For us half the fun is found inside the things we collect and disassemble. The other half is making the outside look as close to factory fresh as possible. We restoration nerds typically have more than one workbench, piles of old “parts” sets, smelly chemicals, dirty rags, tools galore, musty service documentation. Squawks and squeals come out of our workshops at all hours of the day and night. It’s a wonder our families put up with us.
As the name implies, they expect everything to be factory-fresh when they acquire it, something that is harder and harder to achieve now that a lot of boomer-era collectibles are more than fifty-years old.
I once sold, on eBay, an incredibly rare transistor radio. It went for several thousand dollars less than it should have. This radio was perfect in anybody’s book. Or so I thought.
I went to great pains to pack it carefully and it arrived safely. But instead of my getting a gushing “Wow, thanks for offering this amazing radio” email like those I often get when one of these rare items goes for a song, I got a message from the perfectionist/winner saying in part that “if one looks very carefully under a magnifying glass at the plastic feet on the bottom of the radio, one of the feet appears to be slightly rounded off.” He wasn’t sure if it came like that from the factory or what, and wondered if I knew.
I offered to refund his money, of course, but he knew better than to return such a bargain. He did want me to know, however that it was not a perfect radio…
Perfectionists also usually want unmolested, playing radios containing only original factory parts. This will be more and more difficult to accomplish as the electrolytic capacitors in virtually all mid-century electronic devices will eventually dry out, leaving all collectors with the unfortunate dilemma of keeping our artifacts factory fresh, or replacing parts in order to return them to operating condition at the expense of authenticity.
That’s going to be a really difficult decision for perfectionists. I wonder if it will result in a mini-flood of cosmetically perfect, dead radios for sale on eBay?
Please don’t misunderstand me here. Seeking excellent examples of artifacts is a very important part of collecting. But not everything that rolled off of an assembly line 50-years ago was perfect when it left the loading dock, let alone after years of use and abuse.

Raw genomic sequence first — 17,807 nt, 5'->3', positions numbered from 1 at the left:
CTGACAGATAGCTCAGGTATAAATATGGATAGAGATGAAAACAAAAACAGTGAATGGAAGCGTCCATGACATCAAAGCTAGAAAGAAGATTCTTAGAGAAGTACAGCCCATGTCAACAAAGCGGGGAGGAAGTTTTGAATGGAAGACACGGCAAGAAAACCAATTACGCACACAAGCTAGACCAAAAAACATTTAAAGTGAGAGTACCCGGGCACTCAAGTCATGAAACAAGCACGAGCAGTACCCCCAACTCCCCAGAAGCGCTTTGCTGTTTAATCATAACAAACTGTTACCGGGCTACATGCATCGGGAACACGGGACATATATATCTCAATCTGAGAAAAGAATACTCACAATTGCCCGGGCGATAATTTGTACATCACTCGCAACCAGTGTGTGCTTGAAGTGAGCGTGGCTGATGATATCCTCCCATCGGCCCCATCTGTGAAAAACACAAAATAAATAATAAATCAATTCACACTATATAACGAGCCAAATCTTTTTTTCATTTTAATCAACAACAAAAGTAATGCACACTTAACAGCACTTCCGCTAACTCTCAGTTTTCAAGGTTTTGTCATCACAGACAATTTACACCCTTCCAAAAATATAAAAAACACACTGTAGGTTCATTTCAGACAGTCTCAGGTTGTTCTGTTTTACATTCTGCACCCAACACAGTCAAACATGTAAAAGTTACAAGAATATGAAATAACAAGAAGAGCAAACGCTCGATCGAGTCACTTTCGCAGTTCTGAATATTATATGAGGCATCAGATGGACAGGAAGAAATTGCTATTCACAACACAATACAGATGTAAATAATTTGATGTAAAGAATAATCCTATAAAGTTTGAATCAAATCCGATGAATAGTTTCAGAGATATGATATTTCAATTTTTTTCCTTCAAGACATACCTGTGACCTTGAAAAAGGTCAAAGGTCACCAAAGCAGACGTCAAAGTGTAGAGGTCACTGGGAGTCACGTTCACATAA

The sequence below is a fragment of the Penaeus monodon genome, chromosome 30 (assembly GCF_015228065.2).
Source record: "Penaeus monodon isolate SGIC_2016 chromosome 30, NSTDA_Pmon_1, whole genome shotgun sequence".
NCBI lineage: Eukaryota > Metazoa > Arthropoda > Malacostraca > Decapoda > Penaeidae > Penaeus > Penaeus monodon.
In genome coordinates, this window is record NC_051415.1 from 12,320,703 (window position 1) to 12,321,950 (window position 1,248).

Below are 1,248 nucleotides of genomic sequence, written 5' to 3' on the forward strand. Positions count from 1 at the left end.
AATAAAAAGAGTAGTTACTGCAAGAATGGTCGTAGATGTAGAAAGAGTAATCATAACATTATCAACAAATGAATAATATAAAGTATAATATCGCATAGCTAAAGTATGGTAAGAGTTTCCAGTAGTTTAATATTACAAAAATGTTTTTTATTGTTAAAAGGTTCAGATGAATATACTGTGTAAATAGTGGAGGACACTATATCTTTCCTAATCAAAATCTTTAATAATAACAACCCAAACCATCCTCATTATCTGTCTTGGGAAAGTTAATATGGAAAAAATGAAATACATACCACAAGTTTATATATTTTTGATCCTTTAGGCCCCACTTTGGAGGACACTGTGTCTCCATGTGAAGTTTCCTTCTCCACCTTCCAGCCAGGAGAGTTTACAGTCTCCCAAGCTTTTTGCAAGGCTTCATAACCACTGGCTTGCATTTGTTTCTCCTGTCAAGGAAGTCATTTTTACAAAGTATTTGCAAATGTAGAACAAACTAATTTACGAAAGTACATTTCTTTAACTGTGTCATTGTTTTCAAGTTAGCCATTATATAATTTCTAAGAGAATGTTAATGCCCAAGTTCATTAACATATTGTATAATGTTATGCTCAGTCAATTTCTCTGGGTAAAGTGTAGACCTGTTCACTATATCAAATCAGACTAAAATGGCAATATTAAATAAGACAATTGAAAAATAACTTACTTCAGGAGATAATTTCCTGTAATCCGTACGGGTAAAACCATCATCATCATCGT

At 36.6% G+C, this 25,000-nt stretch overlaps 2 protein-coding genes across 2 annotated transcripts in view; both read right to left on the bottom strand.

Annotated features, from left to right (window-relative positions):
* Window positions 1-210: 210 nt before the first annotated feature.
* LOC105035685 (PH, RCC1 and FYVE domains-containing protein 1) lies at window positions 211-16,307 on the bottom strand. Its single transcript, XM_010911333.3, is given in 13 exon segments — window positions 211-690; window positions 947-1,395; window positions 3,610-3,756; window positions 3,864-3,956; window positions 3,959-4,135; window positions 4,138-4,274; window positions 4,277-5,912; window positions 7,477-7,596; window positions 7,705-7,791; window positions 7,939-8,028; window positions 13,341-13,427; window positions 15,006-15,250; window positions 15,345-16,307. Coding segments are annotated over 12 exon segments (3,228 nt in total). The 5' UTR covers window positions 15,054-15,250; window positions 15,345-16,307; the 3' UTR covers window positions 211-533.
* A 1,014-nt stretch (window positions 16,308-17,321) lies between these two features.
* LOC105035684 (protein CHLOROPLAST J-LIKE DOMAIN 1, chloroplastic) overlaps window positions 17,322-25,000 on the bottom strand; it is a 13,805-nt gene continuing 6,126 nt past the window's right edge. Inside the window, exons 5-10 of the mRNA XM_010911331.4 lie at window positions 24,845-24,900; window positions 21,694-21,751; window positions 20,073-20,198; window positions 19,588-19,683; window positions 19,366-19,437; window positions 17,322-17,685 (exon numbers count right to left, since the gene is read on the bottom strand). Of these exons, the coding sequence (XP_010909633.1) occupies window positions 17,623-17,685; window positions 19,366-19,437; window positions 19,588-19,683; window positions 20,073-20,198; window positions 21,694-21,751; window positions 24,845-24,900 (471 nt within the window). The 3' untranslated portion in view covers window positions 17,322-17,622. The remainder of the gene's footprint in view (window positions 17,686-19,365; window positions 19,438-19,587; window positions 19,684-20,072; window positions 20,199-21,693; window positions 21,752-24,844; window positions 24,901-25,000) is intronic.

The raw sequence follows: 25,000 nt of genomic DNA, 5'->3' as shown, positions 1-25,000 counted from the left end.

Perfection is great when you can find it, but items in excellent and even very good condition can be equally enjoyable for most folks. If you crave perfection, be extra careful when you shop, and ask lots of questions. See comprehensive photos, or better yet hold the item in your hands before you purchase it. And be sure you buy only from sellers with liberal return policies. You need to also face the reality upfront that if your definition of perfect includes working the day will come when nothing in your radio collection will be perfect.
I personally find it fun to discover and wonder about the occasional ding or dent, and a previous owner's Social Secrity number etched on the bottom of a set.
You know at least one of these folks. Perhaps you are one. I have been accused of skirting the edges of this lifestyle myself. Sometimes referred to as pack rats, insatiable shoppers acquire and pile, acquire and pile some more. Much of what gets purchased never sees the light of day. It’s squirreled away in bankers’ boxes in the garage, and perhaps in the hallway and in the guest bedroom closet.
Not all pack rats are collectors. I once had the both delightful and depressing experience of walking into a shuttered-up sixties-era radio store that had been owned by a recently deceased shopkeeper. He had locked the door in the mid-sixties leaving behind not only quite a few new-in-the-box radios from the era, but also heaps of abandoned service projects, piles of Heathkit catalogs, manufacturers’ marketing materials, and what appeared to be every nut and bolt and bottle cap he had ever owned in his life. It was now up to his heirs to dispose of what was mostly, but not completely hazardous waste.
It has made me re-think that pile of boxes in my garage. How many “parts radios” does a boomer need? Will we be leaving our survivors a legacy or a nightmarish disposal chore?
What do You Like?
So, again, as we expand our collections, perhaps we should all consider focusing a bit. Here are some questions to ask ourselves. Hobbies ought to be all about discovering what we enjoy and doing more of that and less of something else.
Japanese? American? Fifties? Multi-band? Crystal sets? Two-transistor "Boys Radios? What?
Do you like fixing things, or mostly do you prefer showing them off? And incidentally, just because you don’t know how to repair radios doesn’t mean you can’t learn. That process itself can be fun, and you can leafrn a lot about ig here on this site. So before you say “I don’t know a resistor from a thermometer,” ask yourself if you would like to learn how radios work and how to fix them. You might be surprised at how easy it is and how much added enjoyment the troubleshooting process can provide.
If you plan to repair and clean vintage electronics give some thought to where you will work. While many boomers are downsizing as their nests empty some of us are turning empty kids’ bedrooms into hobby rooms. The third parking space in a garage can become a nice workshop, especially if insulated, heated and air-conditioned. Learn more HERE.
Many retirement developments such as the ones built by Del Webb and numerous other developers have community centers complete with well-equipped workshops. If you are shopping for new digs keep your hobbies and those of your spouse in mind. Don’t downsize the fun just when you get the time to have some. Also check out the new Worker Spaces popping up everywhere.
Specialize or Generalize?